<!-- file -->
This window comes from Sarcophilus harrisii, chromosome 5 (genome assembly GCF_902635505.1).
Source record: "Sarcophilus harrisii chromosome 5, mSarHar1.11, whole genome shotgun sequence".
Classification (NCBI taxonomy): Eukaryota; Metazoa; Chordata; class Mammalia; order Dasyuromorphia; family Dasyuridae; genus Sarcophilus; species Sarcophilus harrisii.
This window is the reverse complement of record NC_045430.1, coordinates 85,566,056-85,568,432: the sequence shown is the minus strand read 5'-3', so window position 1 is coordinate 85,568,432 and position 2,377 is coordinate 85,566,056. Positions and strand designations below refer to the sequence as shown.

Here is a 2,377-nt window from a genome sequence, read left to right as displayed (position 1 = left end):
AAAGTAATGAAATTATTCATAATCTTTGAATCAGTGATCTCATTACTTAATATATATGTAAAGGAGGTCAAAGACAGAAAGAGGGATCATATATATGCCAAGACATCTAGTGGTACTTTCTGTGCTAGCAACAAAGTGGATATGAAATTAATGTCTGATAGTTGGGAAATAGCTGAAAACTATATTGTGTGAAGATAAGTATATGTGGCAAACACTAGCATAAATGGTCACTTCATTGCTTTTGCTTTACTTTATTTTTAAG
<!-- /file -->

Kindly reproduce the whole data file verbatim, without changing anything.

This window comes from Sarcophilus harrisii, chromosome 5 (genome assembly GCF_902635505.1).
Source record: "Sarcophilus harrisii chromosome 5, mSarHar1.11, whole genome shotgun sequence".
Classification (NCBI taxonomy): Eukaryota; Metazoa; Chordata; class Mammalia; order Dasyuromorphia; family Dasyuridae; genus Sarcophilus; species Sarcophilus harrisii.
This window is the reverse complement of record NC_045430.1, coordinates 85,566,056-85,568,432: the sequence shown is the minus strand read 5'-3', so window position 1 is coordinate 85,568,432 and position 2,377 is coordinate 85,566,056. Positions and strand designations below refer to the sequence as shown.

Here is a 2,377-nt window from a genome sequence, read left to right as displayed (position 1 = left end):
AAAGTAATGAAATTATTCATAATCTTTGAATCAGTGATCTCATTACTTAATATATATGTAAAGGAGGTCAAAGACAGAAAGAGGGATCATATATATGCCAAGACATCTAGTGGTACTTTCTGTGCTAGCAACAAAGTGGATATGAAATTAATGTCTGATAGTTGGGAAATAGCTGAAAACTATATTGTGTGAAGATAAGTATATGTGGCAAACACTAGCATAAATGGTCACTTCATTGCTTTTGCTTTACTTTATTTTTAAG